The Germans did not bother coming down, but they threw bombs in every time they passed. These bombs killed a number of the boys and the smoke and gas almost choked the rest of us. This continued all day and all night. An Irishman with a leg and an arm broken was lying at my side; and he just lay there grinding his teeth and cursing the Germans. Just after daybreak we heard a lot of bombs bursting in the trench above and we wondered what was happening. Soon we heard a footstep on the stairs and some one shouted, "Who's down there?" and one of our sergeants appeared with a bomb in his hand. "It's us!" we cried, and perhaps we were not glad to see him! He said, "All right, boys, we'll get some stretcher bearers up and have you taken out as soon as possible." In about half an hour along came a carrying party; they took the Irishman up just ahead of me, and I could hear him grinding his teeth. Gee! but that fellow had grit. We had just gone a little way down the trench when bing! one of the stretcher bearers got a bullet through the top of his tin hat. It didn't touch, but it came too close for comfort and they kept pretty low after that. As they carried me along some one passed me on the run going out, and I called "Hello, Benson." He turned around and, gee! he was glad to see me alive. He grabbed one end of the stretcher and insisted on helping to carry me out, so away we went to the advance dressing-station. I had to wait my turn, for there was a long line of wounded. "Well, Bobbie, what shall I do?" asked Benson. "Go back and report to Headquarters," I said. "And, by the way, Benson, what happened to our gun?" "Oh," said he, "a shell landed right on top of it and blew it to smithereens." Not long after old Tucker came along and said, ``Got a Blighty, Bob?" "Yes," says I, "and I'll be lucky if I don't lose my leg." By this time my leg was swollen up like a balloon, and I was afraid of blood poisoning. When at last my turn came at this dressing-station they just gave me an injection to prevent poisoning and sent me on.

After much jolting in a motor ambulance I arrived at a big clearing-station and had my leg properly dressed. Then they put me aboard a Red Cross train, and I was lying there feeling pretty tough when a sweet voice said, "Would you like a cigarette?" I opened my eyes, and there stood a Red Cross nurse. Say, she looked like an angel to me. I guess the other boys felt the same, for their eyes followed her wherever she went. Just before daylight we arrived at the little town of Camiens, and we were tenderly carried off the train and put into motor ambulances. The road was very rough, and at every jolt we would all swear. Then, to our amazement, a lady's voice said, "I'm sorry, boys, but the road is rough." I looked up and there, driving the ambulance, was a young lady. Gee! we did feel ashamed. Finally we arrived at our destination and were carried into a big base hospital. It was an American hospital, and it sure seemed like heaven after what we had been through. They soon fixed up my leg, and then I had nothing to do but watch the nurses. They were the most efficient doctors and nurses I ever saw; everything in the hospital moved like clockwork. After a few days they set my leg and put it in splints and then I waited for my ticket to Blighty; but my troubles were not quite over. One day the German aeroplanes came over, and next night they came again and bombed our hospital. Oh, it was awful-worse than the front lines. They dropped six bombs, killed a doctor, wounded some nurses, and killed and wounded many of the boys. I lay in bed hanging onto the pillows and listened to the crash of the bombs, and the screams of the wounded. I hope I will never hear the like again. One of the bombs came through the tent I was in, but didn't explode. The minute the Huns were gone the doctors and nurses were around looking after the boys, soothing those who were shaken and attending the ones who were injured. There was no excuse for the bombing of this hospital; it was plainly marked with the Red Cross, and no one could mistake it for an ammunition dump. A few days more, and I was shipped across to dear old Blighty and three months of heaven. It was worth all I had gone through to be treated as we all were over there. I was in several hospitals, and it was the same in all-they were just as good to us as our own people could have been. The X-ray showed fifty-six pieces of tin in my leg. As the doctor remarked, "You are a regular mine, and I think we will let you take your fifty pieces back to Canada; it would destroy too many nerves to dig them out, and in time they will work up to the surface."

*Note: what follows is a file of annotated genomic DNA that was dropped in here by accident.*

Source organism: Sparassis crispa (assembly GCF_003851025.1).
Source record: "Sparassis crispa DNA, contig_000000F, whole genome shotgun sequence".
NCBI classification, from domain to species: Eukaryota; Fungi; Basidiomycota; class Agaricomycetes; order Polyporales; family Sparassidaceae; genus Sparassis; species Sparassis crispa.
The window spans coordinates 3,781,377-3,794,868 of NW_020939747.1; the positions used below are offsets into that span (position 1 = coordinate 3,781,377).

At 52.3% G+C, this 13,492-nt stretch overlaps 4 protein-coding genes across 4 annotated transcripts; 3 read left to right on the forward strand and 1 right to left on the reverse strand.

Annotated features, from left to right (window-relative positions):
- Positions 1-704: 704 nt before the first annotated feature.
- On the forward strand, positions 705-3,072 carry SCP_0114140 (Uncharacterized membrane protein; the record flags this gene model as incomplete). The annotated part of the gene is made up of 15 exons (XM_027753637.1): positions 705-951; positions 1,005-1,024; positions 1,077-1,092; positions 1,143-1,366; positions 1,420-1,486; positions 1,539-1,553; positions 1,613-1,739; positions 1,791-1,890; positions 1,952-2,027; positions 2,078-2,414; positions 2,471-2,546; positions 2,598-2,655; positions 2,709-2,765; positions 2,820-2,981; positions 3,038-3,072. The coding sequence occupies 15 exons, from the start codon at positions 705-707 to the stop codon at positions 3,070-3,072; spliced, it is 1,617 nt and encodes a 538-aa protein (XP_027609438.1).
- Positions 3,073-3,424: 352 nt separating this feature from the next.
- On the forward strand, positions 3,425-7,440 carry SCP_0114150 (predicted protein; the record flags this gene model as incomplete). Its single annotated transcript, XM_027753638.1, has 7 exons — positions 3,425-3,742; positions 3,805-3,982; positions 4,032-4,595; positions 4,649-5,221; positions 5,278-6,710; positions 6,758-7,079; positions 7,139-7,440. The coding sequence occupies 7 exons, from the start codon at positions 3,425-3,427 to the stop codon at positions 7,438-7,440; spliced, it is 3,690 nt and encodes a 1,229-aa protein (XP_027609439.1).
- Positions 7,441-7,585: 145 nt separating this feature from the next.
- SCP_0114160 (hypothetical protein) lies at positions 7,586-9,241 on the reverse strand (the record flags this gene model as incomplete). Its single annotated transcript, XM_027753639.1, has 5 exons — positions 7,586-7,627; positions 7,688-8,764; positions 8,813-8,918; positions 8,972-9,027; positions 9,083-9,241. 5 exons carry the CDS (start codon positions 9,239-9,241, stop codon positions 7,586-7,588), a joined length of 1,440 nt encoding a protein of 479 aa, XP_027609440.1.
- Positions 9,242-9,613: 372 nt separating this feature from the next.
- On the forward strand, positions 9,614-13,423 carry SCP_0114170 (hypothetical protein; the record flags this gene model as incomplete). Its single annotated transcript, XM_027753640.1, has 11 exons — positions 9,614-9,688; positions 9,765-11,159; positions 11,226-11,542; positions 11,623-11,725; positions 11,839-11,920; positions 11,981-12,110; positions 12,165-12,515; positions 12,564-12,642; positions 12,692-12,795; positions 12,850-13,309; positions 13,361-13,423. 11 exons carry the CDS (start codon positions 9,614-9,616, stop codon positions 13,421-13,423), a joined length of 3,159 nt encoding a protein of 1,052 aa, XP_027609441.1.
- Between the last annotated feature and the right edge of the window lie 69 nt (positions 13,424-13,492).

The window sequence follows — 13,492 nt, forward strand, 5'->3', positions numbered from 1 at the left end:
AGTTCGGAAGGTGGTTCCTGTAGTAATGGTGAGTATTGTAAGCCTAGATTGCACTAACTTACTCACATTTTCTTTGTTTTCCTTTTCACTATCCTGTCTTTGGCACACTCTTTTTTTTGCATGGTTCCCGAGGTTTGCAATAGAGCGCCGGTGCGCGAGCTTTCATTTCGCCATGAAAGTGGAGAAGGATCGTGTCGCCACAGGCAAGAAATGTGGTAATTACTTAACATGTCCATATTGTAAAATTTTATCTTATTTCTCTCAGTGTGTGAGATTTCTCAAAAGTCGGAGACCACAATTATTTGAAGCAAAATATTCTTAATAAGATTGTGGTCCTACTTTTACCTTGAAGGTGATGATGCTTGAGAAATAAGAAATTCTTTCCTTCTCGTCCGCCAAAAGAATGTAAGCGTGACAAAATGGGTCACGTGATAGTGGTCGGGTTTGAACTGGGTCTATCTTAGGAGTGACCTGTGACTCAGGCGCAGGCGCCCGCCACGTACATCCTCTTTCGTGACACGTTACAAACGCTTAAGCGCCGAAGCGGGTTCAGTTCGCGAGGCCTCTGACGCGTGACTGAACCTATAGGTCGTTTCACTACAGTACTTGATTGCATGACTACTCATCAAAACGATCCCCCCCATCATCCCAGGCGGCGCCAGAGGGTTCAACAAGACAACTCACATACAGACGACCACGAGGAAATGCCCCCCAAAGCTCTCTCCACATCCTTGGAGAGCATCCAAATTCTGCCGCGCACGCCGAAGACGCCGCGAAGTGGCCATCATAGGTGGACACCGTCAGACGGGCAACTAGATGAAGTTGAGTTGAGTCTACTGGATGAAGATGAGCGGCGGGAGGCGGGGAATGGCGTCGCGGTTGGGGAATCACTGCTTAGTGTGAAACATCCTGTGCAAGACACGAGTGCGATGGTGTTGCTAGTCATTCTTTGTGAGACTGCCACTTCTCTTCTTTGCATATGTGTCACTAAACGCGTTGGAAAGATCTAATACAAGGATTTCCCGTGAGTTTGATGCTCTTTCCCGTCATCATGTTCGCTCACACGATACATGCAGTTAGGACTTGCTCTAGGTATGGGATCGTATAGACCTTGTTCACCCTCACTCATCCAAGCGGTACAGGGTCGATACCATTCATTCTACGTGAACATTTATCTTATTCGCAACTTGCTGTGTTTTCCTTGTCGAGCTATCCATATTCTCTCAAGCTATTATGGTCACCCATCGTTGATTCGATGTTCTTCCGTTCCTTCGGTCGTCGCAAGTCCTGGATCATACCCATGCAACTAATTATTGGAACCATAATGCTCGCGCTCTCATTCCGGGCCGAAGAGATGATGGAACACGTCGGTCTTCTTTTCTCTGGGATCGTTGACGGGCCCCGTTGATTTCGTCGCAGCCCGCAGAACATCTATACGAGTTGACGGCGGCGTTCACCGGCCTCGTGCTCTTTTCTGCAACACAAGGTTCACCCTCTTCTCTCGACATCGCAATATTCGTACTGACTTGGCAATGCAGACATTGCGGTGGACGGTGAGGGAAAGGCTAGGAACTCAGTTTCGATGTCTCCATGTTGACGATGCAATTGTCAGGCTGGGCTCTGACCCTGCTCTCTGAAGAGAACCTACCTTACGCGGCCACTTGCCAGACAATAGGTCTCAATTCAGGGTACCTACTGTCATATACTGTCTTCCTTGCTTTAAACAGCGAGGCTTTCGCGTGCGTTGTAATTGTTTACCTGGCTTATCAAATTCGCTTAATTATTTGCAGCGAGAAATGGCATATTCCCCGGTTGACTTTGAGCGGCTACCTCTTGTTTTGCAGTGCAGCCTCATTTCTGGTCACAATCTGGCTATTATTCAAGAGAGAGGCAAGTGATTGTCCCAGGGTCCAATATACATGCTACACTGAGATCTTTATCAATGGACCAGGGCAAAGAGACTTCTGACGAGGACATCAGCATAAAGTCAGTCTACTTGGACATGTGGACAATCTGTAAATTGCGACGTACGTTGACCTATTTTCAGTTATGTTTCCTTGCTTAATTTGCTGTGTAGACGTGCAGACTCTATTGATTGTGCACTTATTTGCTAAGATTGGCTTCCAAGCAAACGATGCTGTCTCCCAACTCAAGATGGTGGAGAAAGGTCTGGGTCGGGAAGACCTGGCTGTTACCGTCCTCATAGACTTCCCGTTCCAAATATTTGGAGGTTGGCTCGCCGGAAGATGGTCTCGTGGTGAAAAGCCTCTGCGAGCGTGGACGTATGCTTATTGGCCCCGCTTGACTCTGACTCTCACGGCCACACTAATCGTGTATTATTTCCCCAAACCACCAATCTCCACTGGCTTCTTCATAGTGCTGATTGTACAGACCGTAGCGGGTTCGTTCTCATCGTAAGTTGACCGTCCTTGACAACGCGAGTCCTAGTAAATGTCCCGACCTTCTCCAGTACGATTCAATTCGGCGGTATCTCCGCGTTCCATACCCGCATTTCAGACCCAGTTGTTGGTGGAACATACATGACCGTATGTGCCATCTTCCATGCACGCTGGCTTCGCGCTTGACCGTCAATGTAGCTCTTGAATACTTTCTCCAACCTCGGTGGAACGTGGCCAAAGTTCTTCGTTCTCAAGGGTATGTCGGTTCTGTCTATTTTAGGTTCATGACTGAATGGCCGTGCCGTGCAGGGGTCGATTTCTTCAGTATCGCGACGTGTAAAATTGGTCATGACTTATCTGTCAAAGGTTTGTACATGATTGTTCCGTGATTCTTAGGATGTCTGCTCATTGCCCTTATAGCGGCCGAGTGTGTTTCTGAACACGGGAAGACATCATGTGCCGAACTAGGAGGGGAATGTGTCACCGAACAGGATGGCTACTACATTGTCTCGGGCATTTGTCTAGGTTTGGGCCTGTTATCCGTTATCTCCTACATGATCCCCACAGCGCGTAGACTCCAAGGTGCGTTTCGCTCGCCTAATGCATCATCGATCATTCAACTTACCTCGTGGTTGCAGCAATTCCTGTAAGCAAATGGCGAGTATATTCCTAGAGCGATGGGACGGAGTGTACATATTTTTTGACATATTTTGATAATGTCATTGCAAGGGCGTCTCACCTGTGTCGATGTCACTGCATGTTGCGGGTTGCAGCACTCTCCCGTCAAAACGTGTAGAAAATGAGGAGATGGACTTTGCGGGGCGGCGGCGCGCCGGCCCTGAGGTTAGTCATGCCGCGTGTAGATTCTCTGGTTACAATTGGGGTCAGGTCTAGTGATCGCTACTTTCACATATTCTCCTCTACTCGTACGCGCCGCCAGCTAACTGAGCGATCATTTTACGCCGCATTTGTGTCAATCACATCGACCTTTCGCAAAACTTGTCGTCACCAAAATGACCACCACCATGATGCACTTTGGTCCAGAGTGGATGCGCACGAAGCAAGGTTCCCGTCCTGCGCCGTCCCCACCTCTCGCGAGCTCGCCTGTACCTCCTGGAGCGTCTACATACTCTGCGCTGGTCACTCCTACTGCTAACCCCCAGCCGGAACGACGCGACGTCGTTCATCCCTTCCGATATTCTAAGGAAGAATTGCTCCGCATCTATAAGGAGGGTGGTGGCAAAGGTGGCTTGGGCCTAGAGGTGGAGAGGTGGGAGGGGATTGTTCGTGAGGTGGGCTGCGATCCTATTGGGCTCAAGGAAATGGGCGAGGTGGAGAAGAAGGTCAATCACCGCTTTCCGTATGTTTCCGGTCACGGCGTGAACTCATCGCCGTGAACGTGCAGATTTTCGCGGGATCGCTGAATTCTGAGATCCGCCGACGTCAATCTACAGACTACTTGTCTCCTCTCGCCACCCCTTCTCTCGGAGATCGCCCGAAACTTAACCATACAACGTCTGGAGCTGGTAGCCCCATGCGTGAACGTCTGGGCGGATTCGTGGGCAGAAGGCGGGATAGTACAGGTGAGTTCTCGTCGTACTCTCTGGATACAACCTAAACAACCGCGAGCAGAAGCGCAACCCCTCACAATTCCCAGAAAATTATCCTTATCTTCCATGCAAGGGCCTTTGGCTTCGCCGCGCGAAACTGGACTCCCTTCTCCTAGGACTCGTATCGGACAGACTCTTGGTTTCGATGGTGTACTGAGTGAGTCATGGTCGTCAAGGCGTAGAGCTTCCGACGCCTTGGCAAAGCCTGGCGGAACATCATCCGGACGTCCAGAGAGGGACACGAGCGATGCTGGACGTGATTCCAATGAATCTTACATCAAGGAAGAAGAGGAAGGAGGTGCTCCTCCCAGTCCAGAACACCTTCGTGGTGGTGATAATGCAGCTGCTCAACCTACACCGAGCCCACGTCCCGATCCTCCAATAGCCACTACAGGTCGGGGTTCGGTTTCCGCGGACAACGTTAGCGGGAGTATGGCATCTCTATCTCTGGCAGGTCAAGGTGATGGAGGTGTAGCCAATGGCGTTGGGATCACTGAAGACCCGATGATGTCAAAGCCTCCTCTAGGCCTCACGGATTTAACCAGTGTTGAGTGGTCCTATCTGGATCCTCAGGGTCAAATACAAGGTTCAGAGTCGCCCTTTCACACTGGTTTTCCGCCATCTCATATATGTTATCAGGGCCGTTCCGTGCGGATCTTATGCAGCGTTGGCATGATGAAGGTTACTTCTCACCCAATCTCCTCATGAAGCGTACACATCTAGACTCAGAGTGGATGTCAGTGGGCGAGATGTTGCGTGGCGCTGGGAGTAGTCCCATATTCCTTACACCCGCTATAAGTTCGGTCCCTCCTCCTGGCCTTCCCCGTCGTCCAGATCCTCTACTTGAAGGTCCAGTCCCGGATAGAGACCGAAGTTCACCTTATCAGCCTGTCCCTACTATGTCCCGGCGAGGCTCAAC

So, here I am back in Canada, a civilian with fifty-six pieces of iron in my leg to remind me that I spent Two Years in Hell.

Your chum, BOB.

Continued